A programming algorithm is like a recipe that describes the exact steps needed to solve a problem or reach a goal. We've all seen food recipes - they list the ingredients needed and a set of steps for how to make a meal. Well, an algorithm is just like that. A programming algorithm describes how to do something, and it will be done exactly that way every time.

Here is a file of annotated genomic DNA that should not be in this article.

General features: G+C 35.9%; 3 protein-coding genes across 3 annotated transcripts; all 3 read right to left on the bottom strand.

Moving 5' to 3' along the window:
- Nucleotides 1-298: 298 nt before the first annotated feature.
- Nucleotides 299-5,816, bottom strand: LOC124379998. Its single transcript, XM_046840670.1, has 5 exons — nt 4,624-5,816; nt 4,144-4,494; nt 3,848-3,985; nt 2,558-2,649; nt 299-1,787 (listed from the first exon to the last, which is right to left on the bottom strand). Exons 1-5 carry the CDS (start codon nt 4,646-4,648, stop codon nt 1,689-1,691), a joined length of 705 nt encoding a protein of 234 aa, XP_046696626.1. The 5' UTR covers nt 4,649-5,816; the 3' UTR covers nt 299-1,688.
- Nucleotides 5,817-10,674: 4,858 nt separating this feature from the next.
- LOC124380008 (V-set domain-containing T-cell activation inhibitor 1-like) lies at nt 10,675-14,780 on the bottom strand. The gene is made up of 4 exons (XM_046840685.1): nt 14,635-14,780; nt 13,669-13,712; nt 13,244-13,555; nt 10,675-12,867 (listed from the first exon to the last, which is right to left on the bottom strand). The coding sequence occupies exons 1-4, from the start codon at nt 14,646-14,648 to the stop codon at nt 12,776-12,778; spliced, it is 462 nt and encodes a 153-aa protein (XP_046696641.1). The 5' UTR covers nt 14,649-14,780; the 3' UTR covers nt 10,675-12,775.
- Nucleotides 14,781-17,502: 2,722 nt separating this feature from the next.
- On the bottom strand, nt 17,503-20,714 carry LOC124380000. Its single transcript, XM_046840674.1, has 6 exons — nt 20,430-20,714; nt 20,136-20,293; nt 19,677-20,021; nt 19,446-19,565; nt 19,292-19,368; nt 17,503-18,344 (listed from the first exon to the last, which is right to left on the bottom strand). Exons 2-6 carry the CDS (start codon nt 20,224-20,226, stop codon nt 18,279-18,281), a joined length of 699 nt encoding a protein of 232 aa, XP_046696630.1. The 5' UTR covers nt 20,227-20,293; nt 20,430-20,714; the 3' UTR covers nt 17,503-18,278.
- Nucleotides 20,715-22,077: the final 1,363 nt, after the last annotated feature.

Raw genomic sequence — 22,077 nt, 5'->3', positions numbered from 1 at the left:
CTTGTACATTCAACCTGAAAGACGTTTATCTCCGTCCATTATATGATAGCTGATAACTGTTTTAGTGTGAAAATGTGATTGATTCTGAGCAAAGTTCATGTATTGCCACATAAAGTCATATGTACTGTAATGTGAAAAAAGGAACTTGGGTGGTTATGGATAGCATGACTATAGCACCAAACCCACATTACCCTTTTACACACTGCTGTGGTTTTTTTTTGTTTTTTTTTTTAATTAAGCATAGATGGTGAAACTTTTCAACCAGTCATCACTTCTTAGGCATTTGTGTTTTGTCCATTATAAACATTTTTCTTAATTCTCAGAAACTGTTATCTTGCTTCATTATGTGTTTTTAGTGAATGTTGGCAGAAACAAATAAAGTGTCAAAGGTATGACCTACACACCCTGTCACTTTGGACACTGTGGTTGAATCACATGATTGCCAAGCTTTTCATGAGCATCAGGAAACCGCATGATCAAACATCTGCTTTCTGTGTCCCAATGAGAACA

Okay, you probably wish you could see an example, how that works in the cell, right? Lets make an analogy. Lets suppose you have a receipe to make spaghetti with a special tomato sauce written on a word document saved on your computer. You have a japanese friend, and only communicate with him using the google translation program. Now he wants to try out that receipe, and asks you to send him a copy. So you write an email, annex the word document, and send it to him. When he receives it, he will use google translate, and get the receipe in japanese, written in kanji, in logographic japanese characters which he understands. With the information at hand, he can make the spaghetti with that fine special tomato souce exactly as described in the receipe. In order for that communication to happen, you use at your end 26 letters from the alphabet to write the receipe, and your friend has 2,136 kanji characters that permits him to understand the receipe in Japanese. Google translate does the translation work.